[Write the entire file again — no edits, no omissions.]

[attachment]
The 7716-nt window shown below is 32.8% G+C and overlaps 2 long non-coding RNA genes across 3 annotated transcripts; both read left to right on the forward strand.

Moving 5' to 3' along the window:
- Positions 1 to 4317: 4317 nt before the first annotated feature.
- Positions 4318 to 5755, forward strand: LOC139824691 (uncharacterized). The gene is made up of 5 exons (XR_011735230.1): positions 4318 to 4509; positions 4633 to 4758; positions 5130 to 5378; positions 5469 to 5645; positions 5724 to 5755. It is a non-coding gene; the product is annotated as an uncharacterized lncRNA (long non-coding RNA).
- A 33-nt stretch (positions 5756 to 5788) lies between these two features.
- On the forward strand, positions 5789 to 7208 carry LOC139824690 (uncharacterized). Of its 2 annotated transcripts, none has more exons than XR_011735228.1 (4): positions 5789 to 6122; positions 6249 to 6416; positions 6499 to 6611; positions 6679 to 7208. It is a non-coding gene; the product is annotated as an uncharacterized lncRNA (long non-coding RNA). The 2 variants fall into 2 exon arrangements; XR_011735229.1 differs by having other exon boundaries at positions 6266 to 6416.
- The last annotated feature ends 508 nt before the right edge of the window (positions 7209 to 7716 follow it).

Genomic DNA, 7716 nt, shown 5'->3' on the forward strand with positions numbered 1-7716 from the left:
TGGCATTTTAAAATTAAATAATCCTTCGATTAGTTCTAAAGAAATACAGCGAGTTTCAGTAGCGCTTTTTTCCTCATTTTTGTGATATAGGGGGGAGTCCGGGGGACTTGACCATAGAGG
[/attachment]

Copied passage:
The 7716-nt window shown below is 32.8% G+C and overlaps 2 long non-coding RNA genes across 3 annotated transcripts; both read left to right on the forward strand.

Moving 5' to 3' along the window:
- Positions 1 to 4317: 4317 nt before the first annotated feature.
- Positions 4318 to 5755, forward strand: LOC139824691 (uncharacterized). The gene is made up of 5 exons (XR_011735230.1): positions 4318 to 4509; positions 4633 to 4758; positions 5130 to 5378; positions 5469 to 5645; positions 5724 to 5755. It is a non-coding gene; the product is annotated as an uncharacterized lncRNA (long non-coding RNA).
- A 33-nt stretch (positions 5756 to 5788) lies between these two features.
- On the forward strand, positions 5789 to 7208 carry LOC139824690 (uncharacterized). Of its 2 annotated transcripts, none has more exons than XR_011735228.1 (4): positions 5789 to 6122; positions 6249 to 6416; positions 6499 to 6611; positions 6679 to 7208. It is a non-coding gene; the product is annotated as an uncharacterized lncRNA (long non-coding RNA). The 2 variants fall into 2 exon arrangements; XR_011735229.1 differs by having other exon boundaries at positions 6266 to 6416.
- The last annotated feature ends 508 nt before the right edge of the window (positions 7209 to 7716 follow it).

Genomic DNA, 7716 nt, shown 5'->3' on the forward strand with positions numbered 1-7716 from the left:
TGGCATTTTAAAATTAAATAATCCTTCGATTAGTTCTAAAGAAATACAGCGAGTTTCAGTAGCGCTTTTTTCCTCATTTTTGTGATATAGGGGGGAGTCCGGGGGACTTGACCATAGAGG